Many people these days choose to travel alone. Solo travel can provide a great sense of freedom and achievement, but there are challenges and various issues to bear in mind.
Benefits of solo travel
One of the greatest benefits of travelling alone is that it allows you to experience your choice of destination exactly how you want. When it comes to deciding what you should see or how you should spend your time, there are no compromises to be made with a partner or fellow traveller. You can make your own schedule and alter it as you wish. Travelling alone can also be a great way to meet new people. Or, if you prefer to keep your own company and enjoy some uninterrupted time to relax, read or just think, it is also a great option.
Meeting other travellers
Organised tours can be a great way to meet fellow travellers. Some companies specialise in solo excursions, while others might have a mixture of solo travellers and groups.
If you prefer something a little less organised, hostels can be good places to meet people. Some cafes, bars and other social spaces may be hubs for travellers. Of course, there's always the possibility of chance meetings elsewhere. Travellers and locals alike will often respond if you introduce yourself or initiate conversation.
The language barrier
If you're a social animal who likes to be surrounded by people, or if you fear that loneliness might become an issue, you might wish to consider destinations where you can speak the language. If you're an English speaker this might mean Australia, New Zealand, North America or even India, where English serves as an official language. If you're multilingual, taking a solo trip might allow you to shake the rust off a language you rarely get to use and improve your linguistic skills.
Not speaking the lingo doesn't necessarily have to rule out destinations. The chances are that you'll still meet fellow travellers and locals alike who speak English.
When travelling with other people you'll often have someone to help share the load, or to watch your bags while you queue to purchase train tickets or go to the loo. When travelling alone you'll probably have to haul everything with you wherever you go – at least until you find secure accommodation. Depending on the type of trip it can help if you pack light, taking no more than you can comfortably carry for an extended period of time. If you're taking a cruise or going straight from an airport to a hotel and back again, this is generally less important.
Eating and sleeping
Finding places to eat shouldn't pose too much of a problem, but some people may feel more comfortable eating in casual settings like a cafe, bar or pub as opposed to a fancier restaurant. Accommodation should also be easy to find but can be more expensive. Many hotels charge per room and may base their standard prices on double occupancy. Solo cruises may also charge a full cabin fee. Some solo travellers might decide to pair up in order to share the cost of a hotel room.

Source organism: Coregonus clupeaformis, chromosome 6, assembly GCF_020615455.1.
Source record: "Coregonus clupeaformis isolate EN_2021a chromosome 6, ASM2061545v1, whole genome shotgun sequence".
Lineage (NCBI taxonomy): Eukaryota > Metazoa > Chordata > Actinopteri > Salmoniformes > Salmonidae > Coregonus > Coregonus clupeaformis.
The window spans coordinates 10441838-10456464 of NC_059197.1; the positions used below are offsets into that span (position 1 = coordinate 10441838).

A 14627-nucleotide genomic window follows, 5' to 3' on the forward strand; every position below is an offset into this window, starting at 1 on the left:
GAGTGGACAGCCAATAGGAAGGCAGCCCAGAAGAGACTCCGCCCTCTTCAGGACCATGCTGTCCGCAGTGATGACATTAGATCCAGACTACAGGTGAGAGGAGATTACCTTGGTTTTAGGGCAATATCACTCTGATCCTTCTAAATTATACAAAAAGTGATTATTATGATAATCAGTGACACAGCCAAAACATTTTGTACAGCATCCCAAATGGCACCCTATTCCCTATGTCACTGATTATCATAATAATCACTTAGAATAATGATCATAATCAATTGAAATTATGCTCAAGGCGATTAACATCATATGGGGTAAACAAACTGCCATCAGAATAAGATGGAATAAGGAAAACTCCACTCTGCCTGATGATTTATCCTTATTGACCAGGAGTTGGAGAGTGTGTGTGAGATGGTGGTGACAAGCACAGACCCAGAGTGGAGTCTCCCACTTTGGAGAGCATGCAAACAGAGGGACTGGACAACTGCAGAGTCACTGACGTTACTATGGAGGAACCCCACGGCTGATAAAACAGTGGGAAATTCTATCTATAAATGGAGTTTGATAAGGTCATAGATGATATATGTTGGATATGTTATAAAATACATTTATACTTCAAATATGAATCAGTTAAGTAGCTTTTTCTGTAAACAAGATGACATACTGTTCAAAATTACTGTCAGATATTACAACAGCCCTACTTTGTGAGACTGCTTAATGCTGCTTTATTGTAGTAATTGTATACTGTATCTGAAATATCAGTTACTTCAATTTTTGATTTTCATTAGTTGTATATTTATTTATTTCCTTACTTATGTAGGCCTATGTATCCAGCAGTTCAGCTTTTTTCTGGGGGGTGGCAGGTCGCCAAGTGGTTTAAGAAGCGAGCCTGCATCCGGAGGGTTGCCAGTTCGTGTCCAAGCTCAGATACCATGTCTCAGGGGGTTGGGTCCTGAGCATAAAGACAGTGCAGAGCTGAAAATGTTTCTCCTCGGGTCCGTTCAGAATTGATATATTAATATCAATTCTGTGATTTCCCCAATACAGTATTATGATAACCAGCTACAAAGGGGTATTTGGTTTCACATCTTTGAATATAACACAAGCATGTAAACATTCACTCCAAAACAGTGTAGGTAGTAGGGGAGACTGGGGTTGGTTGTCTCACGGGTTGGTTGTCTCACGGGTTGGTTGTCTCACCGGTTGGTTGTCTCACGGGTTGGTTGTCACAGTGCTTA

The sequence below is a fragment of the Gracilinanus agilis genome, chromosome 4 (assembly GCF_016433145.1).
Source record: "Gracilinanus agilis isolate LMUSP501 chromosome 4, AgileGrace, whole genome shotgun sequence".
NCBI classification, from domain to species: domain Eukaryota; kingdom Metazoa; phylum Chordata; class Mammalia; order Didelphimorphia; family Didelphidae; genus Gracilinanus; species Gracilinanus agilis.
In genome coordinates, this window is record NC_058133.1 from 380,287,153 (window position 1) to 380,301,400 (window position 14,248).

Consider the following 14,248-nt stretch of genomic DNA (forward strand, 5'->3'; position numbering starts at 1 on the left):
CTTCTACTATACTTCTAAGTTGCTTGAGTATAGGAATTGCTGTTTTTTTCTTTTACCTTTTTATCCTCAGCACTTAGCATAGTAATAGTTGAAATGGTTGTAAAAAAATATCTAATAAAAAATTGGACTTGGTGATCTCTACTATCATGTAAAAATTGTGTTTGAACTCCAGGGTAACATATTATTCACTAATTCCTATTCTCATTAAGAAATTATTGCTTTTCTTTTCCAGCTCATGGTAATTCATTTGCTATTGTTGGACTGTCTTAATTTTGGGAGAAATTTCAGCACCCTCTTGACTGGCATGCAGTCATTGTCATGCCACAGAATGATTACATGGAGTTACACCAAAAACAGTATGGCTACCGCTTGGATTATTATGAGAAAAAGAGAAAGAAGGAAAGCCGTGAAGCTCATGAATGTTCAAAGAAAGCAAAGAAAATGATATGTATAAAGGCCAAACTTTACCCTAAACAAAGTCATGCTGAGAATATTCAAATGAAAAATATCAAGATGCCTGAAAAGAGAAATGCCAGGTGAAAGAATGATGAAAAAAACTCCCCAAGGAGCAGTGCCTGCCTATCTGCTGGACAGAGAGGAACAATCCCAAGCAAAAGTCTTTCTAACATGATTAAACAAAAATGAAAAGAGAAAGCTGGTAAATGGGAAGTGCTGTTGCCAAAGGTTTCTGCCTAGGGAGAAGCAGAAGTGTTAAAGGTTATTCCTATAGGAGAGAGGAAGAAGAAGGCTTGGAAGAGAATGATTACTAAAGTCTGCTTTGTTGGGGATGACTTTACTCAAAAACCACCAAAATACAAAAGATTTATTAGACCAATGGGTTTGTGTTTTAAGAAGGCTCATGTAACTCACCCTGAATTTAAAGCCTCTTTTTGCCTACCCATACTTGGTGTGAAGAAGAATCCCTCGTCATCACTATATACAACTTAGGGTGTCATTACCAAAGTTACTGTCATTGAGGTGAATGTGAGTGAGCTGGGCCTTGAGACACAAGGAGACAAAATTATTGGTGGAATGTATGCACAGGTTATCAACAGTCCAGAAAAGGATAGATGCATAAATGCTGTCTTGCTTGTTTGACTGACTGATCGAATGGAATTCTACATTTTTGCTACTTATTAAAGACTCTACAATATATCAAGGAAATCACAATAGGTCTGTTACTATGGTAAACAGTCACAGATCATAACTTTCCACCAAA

Hostels and dormitory style accommodation can also be a potential solution for those travelling on a budget. Alternatively, you could simply ask for a discount. Bargaining over room rates is common in some places and a hotel owner or manager might prefer to have a single person in a room at a reduced rate than have it empty.
If you are booking accommodation in advance, there are companies that specialise in solo travel which may be able to help you find the most advantageous rates.
There are a number of ways you can make your trip safer without affecting the experience too much. It can help if you time your journey so you arrive in a new or unfamiliar place during the daytime. It can also help if you try not to look too much like a tourist in unfamiliar cities. This may mean avoiding reading maps on the street. It can be safer to consult a map over a coffee indoors, while using a phone or mobile device may be less conspicuous. It may also be advisable to avoid flashing cash or expensive electronic equipment. Use common sense depending on the setting and situation.
If you are unfortunate enough to be mugged, pick-pocketed or simply lose your belongings, it will help if your cash, cards and important documents are divided and carried in different places on your person.
Drinking too much can also be problematic as you may have no one to watch your back and help you get back to your accommodation. Too much alcohol can lead to bad judgement calls about who to trust and where to go. Again, common sense can help you make the right decisions and keep safe and healthy when travelling alone.
Drawbacks of solo travel
Travelling alone can be more expensive, especially when it comes to accommodation. Some people might experience loneliness on a solo trip and there can also be issues of safety to consider.
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